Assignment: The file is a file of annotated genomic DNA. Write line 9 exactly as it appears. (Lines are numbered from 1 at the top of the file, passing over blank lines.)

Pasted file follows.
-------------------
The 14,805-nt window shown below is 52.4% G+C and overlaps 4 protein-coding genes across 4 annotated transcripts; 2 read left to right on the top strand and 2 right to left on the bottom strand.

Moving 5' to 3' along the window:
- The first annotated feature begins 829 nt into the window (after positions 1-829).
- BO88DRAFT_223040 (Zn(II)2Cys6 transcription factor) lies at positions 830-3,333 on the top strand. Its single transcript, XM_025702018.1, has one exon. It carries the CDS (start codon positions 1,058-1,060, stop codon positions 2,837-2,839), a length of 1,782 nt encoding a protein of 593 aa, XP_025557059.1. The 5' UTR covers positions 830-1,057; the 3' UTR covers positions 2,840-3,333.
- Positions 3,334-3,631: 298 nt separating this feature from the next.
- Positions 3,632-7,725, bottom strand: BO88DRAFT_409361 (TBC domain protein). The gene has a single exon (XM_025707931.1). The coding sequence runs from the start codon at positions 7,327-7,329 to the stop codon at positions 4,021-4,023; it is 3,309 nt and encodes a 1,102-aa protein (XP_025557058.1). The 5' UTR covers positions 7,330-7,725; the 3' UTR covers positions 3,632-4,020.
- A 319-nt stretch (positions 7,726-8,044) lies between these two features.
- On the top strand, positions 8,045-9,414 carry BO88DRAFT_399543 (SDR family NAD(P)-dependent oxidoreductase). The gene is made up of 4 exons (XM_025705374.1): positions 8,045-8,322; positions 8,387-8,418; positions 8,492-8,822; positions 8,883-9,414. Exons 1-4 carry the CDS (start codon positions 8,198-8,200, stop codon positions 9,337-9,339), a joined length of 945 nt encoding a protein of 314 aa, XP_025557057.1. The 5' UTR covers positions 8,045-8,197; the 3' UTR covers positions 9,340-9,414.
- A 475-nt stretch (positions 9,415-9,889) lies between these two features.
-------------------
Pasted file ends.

- A 475-nt stretch (positions 9,415-9,889) lies between these two features.